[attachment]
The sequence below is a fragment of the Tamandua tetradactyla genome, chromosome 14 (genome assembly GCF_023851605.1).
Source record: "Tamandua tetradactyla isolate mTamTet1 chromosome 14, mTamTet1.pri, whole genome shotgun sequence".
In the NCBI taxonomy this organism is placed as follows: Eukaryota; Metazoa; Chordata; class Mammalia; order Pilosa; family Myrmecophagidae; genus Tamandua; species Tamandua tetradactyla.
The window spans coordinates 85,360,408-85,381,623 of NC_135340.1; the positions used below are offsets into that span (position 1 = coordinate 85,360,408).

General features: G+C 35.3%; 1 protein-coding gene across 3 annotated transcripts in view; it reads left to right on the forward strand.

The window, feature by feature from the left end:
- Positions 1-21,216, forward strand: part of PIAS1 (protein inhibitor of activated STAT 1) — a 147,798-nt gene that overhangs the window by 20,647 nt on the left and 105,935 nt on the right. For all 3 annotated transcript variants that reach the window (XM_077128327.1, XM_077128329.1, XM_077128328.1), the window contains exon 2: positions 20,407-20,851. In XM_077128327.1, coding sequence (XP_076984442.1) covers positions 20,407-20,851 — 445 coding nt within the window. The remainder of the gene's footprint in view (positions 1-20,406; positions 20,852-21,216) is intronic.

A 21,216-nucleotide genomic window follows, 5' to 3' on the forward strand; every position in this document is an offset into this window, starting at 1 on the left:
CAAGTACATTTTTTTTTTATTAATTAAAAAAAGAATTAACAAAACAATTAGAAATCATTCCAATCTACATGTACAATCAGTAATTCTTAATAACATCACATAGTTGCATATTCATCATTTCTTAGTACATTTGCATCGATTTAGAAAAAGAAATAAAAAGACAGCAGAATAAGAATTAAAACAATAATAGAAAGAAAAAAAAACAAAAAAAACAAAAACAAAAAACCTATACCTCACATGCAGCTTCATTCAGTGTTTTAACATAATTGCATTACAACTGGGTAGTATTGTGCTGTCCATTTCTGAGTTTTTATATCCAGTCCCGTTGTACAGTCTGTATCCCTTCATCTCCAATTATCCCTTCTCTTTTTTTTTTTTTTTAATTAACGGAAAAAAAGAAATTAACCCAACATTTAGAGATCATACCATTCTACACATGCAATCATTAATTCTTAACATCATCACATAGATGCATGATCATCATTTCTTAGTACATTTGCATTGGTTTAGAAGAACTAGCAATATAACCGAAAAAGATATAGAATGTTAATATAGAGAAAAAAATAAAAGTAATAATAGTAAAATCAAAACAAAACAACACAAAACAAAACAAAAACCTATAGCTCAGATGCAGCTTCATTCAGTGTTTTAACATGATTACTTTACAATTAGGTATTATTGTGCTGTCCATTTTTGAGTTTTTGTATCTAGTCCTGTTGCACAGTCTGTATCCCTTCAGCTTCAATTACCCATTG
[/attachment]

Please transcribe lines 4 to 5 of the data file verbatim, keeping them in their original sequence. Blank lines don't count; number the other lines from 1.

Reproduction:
The window spans coordinates 85,360,408-85,381,623 of NC_135340.1; the positions used below are offsets into that span (position 1 = coordinate 85,360,408).

General features: G+C 35.3%; 1 protein-coding gene across 3 annotated transcripts in view; it reads left to right on the forward strand.